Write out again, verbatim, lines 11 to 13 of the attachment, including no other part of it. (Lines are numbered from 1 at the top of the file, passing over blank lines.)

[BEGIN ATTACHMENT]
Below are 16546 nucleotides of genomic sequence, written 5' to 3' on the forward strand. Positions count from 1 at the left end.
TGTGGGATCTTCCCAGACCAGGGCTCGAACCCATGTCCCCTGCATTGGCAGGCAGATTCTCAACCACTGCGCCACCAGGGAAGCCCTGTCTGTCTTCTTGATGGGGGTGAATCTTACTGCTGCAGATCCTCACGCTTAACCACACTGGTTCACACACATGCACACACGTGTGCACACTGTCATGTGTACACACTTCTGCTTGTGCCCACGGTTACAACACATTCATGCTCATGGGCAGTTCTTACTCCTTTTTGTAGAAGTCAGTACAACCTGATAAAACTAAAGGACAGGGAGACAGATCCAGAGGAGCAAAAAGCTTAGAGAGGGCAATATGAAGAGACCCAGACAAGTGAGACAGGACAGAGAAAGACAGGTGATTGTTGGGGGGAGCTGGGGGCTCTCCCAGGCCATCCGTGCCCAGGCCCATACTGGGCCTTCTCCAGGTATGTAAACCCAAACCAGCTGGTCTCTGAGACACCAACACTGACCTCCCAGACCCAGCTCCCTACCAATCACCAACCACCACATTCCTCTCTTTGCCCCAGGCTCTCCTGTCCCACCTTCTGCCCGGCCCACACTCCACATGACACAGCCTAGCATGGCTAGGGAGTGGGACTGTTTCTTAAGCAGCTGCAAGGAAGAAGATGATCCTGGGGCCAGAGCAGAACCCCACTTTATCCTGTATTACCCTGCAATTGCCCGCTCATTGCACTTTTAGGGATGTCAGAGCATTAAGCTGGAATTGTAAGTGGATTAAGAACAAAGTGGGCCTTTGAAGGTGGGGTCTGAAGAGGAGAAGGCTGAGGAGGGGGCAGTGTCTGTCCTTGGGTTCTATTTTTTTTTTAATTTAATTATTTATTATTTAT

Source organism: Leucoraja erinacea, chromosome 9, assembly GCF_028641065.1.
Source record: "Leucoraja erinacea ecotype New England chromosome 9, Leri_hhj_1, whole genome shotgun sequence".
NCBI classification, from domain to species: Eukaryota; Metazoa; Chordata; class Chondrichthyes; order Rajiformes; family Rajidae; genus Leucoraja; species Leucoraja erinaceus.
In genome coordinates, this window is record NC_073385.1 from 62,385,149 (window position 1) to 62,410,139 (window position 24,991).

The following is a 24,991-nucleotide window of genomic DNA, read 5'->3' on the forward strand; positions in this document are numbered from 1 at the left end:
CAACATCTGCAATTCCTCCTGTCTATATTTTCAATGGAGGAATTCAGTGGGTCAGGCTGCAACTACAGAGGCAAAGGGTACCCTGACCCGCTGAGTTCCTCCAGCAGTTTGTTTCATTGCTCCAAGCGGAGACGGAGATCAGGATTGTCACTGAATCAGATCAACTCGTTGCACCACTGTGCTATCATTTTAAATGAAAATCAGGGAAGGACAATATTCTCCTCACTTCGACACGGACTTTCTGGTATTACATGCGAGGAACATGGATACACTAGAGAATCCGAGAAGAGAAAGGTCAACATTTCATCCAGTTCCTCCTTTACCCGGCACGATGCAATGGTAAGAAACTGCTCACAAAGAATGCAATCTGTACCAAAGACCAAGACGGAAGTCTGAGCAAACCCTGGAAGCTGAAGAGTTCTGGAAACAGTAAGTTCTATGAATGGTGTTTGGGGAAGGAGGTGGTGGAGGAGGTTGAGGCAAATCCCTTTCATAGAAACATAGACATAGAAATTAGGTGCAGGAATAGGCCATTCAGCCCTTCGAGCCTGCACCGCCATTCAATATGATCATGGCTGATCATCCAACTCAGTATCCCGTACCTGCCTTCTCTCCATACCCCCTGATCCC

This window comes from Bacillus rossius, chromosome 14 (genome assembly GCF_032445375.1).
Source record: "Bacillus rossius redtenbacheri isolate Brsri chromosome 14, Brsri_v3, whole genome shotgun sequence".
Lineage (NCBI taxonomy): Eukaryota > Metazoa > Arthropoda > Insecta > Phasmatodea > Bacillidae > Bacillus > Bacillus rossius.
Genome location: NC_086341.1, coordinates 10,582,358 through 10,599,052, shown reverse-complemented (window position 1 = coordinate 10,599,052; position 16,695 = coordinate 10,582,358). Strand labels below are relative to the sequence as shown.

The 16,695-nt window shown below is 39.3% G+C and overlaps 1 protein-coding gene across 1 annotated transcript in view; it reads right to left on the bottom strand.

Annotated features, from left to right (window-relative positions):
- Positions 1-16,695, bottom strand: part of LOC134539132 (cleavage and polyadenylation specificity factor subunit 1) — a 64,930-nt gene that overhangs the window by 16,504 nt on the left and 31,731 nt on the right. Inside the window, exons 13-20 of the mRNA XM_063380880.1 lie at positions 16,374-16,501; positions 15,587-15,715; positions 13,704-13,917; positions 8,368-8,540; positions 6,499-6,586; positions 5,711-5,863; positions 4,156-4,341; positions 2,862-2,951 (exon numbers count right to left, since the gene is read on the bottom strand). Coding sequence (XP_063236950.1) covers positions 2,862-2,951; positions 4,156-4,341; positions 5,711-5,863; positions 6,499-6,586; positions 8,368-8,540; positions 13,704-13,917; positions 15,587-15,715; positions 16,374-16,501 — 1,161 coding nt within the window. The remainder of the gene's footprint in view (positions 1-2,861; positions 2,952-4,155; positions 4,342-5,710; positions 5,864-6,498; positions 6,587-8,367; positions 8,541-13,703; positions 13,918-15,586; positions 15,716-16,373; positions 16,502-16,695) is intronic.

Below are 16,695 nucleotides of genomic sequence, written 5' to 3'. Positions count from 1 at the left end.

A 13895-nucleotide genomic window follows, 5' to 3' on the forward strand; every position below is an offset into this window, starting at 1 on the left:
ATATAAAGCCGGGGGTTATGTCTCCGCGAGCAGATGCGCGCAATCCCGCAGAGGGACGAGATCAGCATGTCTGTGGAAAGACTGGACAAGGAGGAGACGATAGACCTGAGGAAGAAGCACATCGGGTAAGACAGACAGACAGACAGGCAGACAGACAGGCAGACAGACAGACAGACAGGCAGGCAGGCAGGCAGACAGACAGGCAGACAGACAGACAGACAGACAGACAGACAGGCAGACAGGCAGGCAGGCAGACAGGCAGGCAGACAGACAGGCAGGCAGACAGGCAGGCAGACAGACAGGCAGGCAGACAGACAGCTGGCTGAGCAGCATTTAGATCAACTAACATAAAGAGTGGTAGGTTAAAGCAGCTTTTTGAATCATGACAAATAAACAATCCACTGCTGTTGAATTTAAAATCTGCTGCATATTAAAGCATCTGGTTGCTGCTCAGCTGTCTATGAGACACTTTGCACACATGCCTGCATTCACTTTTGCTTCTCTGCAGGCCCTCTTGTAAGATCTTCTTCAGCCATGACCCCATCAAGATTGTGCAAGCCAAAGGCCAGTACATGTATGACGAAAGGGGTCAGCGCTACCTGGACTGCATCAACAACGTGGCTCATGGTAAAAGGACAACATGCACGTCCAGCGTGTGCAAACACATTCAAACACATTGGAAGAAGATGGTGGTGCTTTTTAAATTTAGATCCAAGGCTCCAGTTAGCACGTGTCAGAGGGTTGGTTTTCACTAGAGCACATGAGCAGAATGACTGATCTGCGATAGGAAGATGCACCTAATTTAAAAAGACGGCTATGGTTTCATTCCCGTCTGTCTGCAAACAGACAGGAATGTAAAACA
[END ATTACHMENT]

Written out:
Lineage (NCBI taxonomy): Eukaryota > Metazoa > Arthropoda > Insecta > Phasmatodea > Bacillidae > Bacillus > Bacillus rossius.
Genome location: NC_086341.1, coordinates 10,582,358 through 10,599,052, shown reverse-complemented (window position 1 = coordinate 10,599,052; position 16,695 = coordinate 10,582,358). Strand labels below are relative to the sequence as shown.

The 16,695-nt window shown below is 39.3% G+C and overlaps 1 protein-coding gene across 1 annotated transcript in view; it reads right to left on the bottom strand.